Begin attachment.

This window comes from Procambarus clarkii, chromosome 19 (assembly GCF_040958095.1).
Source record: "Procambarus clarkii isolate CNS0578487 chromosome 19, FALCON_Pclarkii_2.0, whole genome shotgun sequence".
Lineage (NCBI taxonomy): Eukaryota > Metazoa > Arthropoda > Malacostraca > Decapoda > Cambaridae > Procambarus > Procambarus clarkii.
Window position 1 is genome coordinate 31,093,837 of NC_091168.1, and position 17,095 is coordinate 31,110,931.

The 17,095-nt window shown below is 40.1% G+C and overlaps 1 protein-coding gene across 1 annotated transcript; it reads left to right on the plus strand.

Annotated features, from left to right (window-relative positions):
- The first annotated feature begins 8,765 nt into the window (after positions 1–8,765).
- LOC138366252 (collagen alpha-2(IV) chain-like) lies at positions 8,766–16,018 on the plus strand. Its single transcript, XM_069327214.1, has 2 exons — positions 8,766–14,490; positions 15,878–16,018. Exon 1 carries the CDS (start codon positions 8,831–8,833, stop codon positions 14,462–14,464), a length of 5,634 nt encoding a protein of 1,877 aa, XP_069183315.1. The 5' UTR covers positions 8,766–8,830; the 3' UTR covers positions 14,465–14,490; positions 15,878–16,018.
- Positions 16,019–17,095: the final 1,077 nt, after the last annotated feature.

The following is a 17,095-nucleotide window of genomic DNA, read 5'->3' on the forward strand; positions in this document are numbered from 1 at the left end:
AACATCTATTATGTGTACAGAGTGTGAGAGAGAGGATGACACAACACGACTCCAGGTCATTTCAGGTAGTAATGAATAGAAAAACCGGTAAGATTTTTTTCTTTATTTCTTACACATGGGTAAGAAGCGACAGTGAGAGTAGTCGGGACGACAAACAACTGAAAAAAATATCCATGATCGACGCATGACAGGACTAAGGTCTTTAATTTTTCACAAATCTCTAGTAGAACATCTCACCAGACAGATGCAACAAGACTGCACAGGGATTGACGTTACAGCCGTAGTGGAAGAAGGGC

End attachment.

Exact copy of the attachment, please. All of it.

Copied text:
This window comes from Procambarus clarkii, chromosome 19 (assembly GCF_040958095.1).
Source record: "Procambarus clarkii isolate CNS0578487 chromosome 19, FALCON_Pclarkii_2.0, whole genome shotgun sequence".
Lineage (NCBI taxonomy): Eukaryota > Metazoa > Arthropoda > Malacostraca > Decapoda > Cambaridae > Procambarus > Procambarus clarkii.
Window position 1 is genome coordinate 31,093,837 of NC_091168.1, and position 17,095 is coordinate 31,110,931.

The 17,095-nt window shown below is 40.1% G+C and overlaps 1 protein-coding gene across 1 annotated transcript; it reads left to right on the plus strand.

Annotated features, from left to right (window-relative positions):
- The first annotated feature begins 8,765 nt into the window (after positions 1–8,765).
- LOC138366252 (collagen alpha-2(IV) chain-like) lies at positions 8,766–16,018 on the plus strand. Its single transcript, XM_069327214.1, has 2 exons — positions 8,766–14,490; positions 15,878–16,018. Exon 1 carries the CDS (start codon positions 8,831–8,833, stop codon positions 14,462–14,464), a length of 5,634 nt encoding a protein of 1,877 aa, XP_069183315.1. The 5' UTR covers positions 8,766–8,830; the 3' UTR covers positions 14,465–14,490; positions 15,878–16,018.
- Positions 16,019–17,095: the final 1,077 nt, after the last annotated feature.

The following is a 17,095-nucleotide window of genomic DNA, read 5'->3' on the forward strand; positions in this document are numbered from 1 at the left end:
AACATCTATTATGTGTACAGAGTGTGAGAGAGAGGATGACACAACACGACTCCAGGTCATTTCAGGTAGTAATGAATAGAAAAACCGGTAAGATTTTTTTCTTTATTTCTTACACATGGGTAAGAAGCGACAGTGAGAGTAGTCGGGACGACAAACAACTGAAAAAAATATCCATGATCGACGCATGACAGGACTAAGGTCTTTAATTTTTCACAAATCTCTAGTAGAACATCTCACCAGACAGATGCAACAAGACTGCACAGGGATTGACGTTACAGCCGTAGTGGAAGAAGGGC